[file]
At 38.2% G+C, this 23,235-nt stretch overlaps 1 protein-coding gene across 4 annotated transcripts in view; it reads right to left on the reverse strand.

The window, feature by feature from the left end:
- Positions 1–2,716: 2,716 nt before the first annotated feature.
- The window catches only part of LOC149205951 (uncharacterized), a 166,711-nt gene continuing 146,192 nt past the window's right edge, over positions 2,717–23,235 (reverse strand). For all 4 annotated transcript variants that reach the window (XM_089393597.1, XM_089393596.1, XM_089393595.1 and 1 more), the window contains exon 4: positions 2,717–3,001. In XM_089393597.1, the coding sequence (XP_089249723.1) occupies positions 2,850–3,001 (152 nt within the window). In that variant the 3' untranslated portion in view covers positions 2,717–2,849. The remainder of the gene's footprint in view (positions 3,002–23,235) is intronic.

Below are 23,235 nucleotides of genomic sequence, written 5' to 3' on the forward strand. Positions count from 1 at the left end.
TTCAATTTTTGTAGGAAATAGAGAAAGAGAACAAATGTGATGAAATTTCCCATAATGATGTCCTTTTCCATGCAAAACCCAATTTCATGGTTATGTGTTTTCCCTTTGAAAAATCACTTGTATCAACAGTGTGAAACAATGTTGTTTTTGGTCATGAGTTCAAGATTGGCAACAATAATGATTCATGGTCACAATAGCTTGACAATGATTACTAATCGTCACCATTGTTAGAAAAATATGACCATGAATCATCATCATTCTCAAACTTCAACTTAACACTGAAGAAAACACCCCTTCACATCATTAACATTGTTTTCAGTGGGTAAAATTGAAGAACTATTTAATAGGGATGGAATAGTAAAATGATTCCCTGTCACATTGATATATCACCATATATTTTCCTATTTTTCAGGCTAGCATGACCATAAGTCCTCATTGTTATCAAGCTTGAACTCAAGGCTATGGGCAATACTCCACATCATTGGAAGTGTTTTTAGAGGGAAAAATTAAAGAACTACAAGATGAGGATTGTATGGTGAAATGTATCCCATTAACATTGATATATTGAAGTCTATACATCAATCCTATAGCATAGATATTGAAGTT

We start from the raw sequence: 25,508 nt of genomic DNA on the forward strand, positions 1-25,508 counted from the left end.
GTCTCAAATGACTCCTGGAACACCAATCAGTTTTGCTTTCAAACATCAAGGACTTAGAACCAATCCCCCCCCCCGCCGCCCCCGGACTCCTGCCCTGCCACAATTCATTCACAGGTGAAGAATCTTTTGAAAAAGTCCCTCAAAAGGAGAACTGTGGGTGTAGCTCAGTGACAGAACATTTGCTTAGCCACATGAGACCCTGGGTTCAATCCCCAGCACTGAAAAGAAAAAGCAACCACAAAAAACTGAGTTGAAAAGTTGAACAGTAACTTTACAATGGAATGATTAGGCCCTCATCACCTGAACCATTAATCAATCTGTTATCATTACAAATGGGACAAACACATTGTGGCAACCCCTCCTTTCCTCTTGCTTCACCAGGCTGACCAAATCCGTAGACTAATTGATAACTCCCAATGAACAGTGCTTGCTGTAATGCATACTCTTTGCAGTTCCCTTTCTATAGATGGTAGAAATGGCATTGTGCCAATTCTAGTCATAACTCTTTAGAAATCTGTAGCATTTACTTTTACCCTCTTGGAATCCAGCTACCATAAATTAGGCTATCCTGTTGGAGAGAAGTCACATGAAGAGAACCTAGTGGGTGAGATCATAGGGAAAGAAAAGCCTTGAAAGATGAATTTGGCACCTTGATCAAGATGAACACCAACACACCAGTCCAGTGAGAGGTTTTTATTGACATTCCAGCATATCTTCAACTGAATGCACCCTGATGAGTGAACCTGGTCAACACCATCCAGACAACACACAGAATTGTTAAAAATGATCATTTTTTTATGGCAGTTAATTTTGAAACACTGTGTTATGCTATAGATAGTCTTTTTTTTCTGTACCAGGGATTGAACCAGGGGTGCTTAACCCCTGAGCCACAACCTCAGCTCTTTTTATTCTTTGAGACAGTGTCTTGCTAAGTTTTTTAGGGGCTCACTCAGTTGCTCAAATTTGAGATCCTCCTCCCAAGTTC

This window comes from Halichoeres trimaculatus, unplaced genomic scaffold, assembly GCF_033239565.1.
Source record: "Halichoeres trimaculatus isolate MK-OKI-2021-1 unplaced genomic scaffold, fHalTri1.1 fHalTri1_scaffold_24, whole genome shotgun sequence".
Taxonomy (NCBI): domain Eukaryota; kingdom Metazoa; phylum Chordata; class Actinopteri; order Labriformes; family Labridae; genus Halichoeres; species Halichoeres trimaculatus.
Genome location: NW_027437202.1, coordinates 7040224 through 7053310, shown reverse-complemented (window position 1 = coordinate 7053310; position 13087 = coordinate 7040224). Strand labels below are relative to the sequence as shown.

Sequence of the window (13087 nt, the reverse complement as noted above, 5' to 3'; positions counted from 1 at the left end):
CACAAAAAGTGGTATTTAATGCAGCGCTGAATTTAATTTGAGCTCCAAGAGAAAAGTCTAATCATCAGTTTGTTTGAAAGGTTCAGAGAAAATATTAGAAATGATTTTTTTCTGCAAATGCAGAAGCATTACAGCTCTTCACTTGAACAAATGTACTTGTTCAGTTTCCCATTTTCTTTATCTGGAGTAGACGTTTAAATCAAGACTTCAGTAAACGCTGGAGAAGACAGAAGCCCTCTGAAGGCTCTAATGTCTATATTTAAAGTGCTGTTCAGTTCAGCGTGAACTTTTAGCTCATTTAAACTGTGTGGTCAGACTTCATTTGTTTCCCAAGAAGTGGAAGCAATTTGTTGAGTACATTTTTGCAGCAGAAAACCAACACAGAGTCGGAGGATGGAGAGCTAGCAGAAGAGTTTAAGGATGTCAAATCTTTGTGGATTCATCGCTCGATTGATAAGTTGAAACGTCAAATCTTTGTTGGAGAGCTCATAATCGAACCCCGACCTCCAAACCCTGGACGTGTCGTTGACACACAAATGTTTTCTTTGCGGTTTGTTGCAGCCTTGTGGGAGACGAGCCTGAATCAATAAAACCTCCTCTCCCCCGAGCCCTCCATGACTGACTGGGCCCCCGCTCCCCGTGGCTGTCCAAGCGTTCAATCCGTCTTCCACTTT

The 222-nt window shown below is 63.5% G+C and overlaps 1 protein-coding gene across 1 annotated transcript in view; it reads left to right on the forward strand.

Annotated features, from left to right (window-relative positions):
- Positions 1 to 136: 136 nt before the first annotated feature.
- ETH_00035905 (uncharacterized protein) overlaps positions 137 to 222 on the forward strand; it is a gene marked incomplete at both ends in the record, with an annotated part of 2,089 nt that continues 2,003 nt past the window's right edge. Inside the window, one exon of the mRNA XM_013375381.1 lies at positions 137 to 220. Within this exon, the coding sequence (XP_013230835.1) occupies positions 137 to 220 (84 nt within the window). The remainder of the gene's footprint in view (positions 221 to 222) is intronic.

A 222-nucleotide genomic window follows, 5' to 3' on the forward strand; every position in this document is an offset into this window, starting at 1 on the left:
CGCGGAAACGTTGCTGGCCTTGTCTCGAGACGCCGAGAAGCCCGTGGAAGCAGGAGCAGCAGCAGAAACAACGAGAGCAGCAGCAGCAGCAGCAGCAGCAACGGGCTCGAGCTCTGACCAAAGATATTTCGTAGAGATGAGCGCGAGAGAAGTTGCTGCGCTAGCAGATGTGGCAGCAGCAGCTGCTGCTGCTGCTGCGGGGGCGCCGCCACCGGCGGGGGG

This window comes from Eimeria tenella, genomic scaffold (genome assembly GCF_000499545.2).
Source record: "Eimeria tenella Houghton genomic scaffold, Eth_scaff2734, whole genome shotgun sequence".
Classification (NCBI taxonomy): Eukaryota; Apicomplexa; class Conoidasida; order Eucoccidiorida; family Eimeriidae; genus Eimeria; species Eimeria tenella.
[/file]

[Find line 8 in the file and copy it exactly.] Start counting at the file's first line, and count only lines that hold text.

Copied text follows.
GTCTCAAATGACTCCTGGAACACCAATCAGTTTTGCTTTCAAACATCAAGGACTTAGAACCAATCCCCCCCCCCGCCGCCCCCGGACTCCTGCCCTGCCACAATTCATTCACAGGTGAAGAATCTTTTGAAAAAGTCCCTCAAAAGGAGAACTGTGGGTGTAGCTCAGTGACAGAACATTTGCTTAGCCACATGAGACCCTGGGTTCAATCCCCAGCACTGAAAAGAAAAAGCAACCACAAAAAACTGAGTTGAAAAGTTGAACAGTAACTTTACAATGGAATGATTAGGCCCTCATCACCTGAACCATTAATCAATCTGTTATCATTACAAATGGGACAAACACATTGTGGCAACCCCTCCTTTCCTCTTGCTTCACCAGGCTGACCAAATCCGTAGACTAATTGATAACTCCCAATGAACAGTGCTTGCTGTAATGCATACTCTTTGCAGTTCCCTTTCTATAGATGGTAGAAATGGCATTGTGCCAATTCTAGTCATAACTCTTTAGAAATCTGTAGCATTTACTTTTACCCTCTTGGAATCCAGCTACCATAAATTAGGCTATCCTGTTGGAGAGAAGTCACATGAAGAGAACCTAGTGGGTGAGATCATAGGGAAAGAAAAGCCTTGAAAGATGAATTTGGCACCTTGATCAAGATGAACACCAACACACCAGTCCAGTGAGAGGTTTTTATTGACATTCCAGCATATCTTCAACTGAATGCACCCTGATGAGTGAACCTGGTCAACACCATCCAGACAACACACAGAATTGTTAAAAATGATCATTTTTTTATGGCAGTTAATTTTGAAACACTGTGTTATGCTATAGATAGTCTTTTTTTTCTGTACCAGGGATTGAACCAGGGGTGCTTAACCCCTGAGCCACAACCTCAGCTCTTTTTATTCTTTGAGACAGTGTCTTGCTAAGTTTTTTAGGGGCTCACTCAGTTGCTCAAATTTGAGATCCTCCTCCCAAGTTC